Generally speaking, linebacker is a position group that is very efficient to buy in free agency. This should be a position that the Raiders attack with laser focus early on and get their man. There are not a great deal of free agent options, but both Preston Brown and CJ Mosley offer relatively young yet highly experienced targets that can lead a defense and make the calls. Pairing that guy with Whitehead in nickel packages and Marquel Lee as the strong side linebacker in base looks, the Raiders would have a talented veteran group.
This places rookie Jason Cabinda and third year player Nicholas Morrow in a reserve position where they should be. Both guys can be quality additions in certain matchups, but counting on either consistently has proven to be problematic.
Of course this position group is led by Devin White in the draft, but Paul Guenther defenses have been built on linebackers that are late draft picks or free agents. Most likely based on the track record, the Raiders will address linebacker in round three or later. If the Raiders were to address the position in both markets, that would expand the linebacker room to seven players. This is a traditional number for 43 teams and would give the Raiders an immense amount of depth in special teams as well.
Best Approach: Both
Here may be the biggest feast or famine position on the defensive side of the ball. Free agency could be an absolute money fest trying to impress Grady Jarrett and Malcom Brown. In the draft there are a pair of studs at the top of the draft in Quinnen Williams and Ed Oliver. In 2018 Maurice Hurst recorded 4 sacks and the Raiders have third year player Eddie Vanderdoes to back him up. PJ Hall showed to be a talented nose tackles and veteran Justin Ellis has two years left on his deal as the oversized run stuffer.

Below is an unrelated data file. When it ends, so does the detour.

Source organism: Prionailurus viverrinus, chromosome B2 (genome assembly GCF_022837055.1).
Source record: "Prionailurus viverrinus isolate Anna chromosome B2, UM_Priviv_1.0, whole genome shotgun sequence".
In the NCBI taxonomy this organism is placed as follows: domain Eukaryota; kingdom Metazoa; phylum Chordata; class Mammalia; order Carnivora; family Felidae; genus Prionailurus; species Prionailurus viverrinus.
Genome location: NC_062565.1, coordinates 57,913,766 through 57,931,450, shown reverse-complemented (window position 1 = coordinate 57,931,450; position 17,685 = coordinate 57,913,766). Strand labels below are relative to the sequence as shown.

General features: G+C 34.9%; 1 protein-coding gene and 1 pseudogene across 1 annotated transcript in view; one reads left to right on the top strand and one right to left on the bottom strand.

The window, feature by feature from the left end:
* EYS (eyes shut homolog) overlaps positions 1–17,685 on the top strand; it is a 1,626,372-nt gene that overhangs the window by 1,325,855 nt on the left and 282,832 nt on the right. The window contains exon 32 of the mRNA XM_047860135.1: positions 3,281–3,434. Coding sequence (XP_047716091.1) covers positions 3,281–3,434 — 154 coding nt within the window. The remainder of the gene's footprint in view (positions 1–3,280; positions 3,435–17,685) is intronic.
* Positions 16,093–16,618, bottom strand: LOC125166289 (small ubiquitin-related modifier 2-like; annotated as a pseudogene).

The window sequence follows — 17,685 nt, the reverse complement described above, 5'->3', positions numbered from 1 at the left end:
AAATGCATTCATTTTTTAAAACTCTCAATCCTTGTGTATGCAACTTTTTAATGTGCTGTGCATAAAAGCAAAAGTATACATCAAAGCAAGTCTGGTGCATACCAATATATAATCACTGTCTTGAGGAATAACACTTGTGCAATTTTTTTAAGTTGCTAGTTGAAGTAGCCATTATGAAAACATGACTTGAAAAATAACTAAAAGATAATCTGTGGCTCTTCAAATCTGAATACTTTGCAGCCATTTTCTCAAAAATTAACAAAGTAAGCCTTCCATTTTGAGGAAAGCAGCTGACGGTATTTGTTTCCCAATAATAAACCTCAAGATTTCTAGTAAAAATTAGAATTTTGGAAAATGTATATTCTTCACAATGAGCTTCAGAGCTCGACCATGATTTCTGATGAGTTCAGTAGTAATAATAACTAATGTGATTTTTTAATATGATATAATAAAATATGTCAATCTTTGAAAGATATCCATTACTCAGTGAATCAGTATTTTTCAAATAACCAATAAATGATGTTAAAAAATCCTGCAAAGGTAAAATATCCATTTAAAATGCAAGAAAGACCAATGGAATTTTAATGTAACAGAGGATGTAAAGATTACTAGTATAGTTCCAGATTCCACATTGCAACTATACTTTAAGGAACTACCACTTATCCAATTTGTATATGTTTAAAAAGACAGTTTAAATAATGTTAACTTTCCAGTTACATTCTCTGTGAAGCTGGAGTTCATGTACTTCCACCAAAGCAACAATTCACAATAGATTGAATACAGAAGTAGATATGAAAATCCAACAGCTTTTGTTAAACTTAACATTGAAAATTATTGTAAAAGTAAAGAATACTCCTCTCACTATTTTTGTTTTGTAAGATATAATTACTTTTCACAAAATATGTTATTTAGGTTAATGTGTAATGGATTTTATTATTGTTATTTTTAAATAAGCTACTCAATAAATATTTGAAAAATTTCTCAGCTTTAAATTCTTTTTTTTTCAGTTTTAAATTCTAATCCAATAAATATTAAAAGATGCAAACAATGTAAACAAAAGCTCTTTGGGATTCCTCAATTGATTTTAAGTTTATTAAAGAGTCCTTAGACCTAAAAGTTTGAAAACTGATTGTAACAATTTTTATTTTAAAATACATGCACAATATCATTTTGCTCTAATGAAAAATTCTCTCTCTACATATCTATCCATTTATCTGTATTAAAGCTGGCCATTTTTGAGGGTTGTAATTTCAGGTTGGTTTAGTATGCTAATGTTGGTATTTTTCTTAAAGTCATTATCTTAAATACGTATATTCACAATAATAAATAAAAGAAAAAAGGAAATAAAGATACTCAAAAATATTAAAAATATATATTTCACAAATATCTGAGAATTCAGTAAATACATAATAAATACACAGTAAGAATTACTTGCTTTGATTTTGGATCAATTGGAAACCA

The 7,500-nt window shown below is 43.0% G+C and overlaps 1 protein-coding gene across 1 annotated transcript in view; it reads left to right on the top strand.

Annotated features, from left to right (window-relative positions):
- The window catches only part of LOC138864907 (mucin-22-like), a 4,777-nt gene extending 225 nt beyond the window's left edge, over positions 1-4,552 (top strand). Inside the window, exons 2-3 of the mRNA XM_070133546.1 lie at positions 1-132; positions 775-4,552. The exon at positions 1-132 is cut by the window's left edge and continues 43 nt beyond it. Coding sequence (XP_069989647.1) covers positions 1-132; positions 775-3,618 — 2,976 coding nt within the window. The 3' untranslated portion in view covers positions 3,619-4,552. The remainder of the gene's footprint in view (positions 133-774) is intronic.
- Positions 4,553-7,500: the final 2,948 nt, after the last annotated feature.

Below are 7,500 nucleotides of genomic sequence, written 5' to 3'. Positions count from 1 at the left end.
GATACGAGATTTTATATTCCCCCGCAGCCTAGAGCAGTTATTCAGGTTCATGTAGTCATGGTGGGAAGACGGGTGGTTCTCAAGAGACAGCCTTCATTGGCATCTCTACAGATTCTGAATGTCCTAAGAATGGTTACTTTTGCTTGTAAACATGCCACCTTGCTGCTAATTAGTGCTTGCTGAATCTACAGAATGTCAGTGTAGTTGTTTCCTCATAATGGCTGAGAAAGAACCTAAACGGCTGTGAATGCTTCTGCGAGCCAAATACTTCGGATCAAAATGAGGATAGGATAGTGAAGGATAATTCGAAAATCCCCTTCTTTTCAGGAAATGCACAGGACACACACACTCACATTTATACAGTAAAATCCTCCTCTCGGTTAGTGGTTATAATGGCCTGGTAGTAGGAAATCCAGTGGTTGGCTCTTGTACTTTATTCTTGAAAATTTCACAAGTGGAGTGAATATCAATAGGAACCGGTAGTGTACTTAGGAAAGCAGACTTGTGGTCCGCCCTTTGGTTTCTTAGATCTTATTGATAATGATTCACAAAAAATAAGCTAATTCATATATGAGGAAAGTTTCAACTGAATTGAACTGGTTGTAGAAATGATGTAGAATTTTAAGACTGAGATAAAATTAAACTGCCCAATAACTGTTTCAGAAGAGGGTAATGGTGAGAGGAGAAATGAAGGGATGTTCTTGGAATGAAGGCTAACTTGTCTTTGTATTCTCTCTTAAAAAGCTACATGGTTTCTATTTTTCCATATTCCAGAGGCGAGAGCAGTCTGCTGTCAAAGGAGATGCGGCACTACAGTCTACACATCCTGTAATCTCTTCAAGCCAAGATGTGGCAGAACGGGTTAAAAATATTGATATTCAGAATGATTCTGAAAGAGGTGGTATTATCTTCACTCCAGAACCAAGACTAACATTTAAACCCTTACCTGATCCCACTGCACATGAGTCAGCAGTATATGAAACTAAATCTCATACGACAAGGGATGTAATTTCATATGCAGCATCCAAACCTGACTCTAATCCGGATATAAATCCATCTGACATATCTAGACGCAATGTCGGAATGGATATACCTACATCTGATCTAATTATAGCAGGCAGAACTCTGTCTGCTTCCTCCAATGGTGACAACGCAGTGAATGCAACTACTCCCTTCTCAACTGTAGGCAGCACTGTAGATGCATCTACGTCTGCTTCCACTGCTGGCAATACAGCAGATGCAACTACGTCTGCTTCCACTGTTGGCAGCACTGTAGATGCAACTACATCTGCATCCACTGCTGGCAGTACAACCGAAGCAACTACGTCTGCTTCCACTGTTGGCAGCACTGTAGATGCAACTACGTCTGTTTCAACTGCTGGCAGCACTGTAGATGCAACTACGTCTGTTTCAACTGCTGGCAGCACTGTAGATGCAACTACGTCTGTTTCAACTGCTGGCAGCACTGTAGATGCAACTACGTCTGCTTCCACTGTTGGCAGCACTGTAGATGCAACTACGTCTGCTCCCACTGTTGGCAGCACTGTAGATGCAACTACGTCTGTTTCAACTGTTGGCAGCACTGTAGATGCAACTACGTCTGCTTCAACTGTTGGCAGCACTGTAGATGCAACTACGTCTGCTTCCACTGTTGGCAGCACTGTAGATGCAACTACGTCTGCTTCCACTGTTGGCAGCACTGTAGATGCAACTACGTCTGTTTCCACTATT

The depth in free agency is in second tier veteran defensive tackles that can be solid rotational pieces. Players like Suh, Richardson, Logan, Shelton, Square, and Phillips will all be in the free agent market. Adding one of these players would help solidify the group going into the draft and if one of the top end guys fall to the Raiders they can take that player and deal with the roster later.
Best Approach: Play it by ear
This is by far the biggest area of need for the Raiders considering the outrageous negative sack differential. Coming into this season there were eyes all around the league looking at this free agency group thinking we can see some huge free agent dollars being spent at a premier position. The problem for teams like the Raiders is every single team with a pass rusher of any talent has more than enough cap space to tag that player. Clowney, Lawrence, Clark, Smith, Ford, and Flowers are all in prime position to be tagged.
Even with that, there will be a handful of second tier slightly older free agents who can be a very helpful rotational pass rusher for the Raiders. Leading this group and who also is an ideal strong side defensive end for the Raiders is Ezekiel Ansah. Brandon Graham could be a guy who sits behind Arden Key at the weakside defensive end spot and be successful rushing in nickel situations. The Raiders could also consider younger rotational guys such as Brandon Copeland, Dante Fowler, Aaron Lynch, Markus Golden, Jeremiah Attachou, and Shaquil Barrett.
On the flipside, this draft class is stacked with edge talent and the Raiders are in a great position to get exactly who they want the most. In fact it would behoove the Raiders to double down on edge players. The amount of talent in the class is significant and many of them are an ideal fit for the Raiders. No matter who the Raiders sign in free agency, they will likely not get the value of the contract in production. However, in the draft the Raiders can set themselves up for long term success by building a core of three talented edge players.
Best Approach: Both but Hit the Draft HARD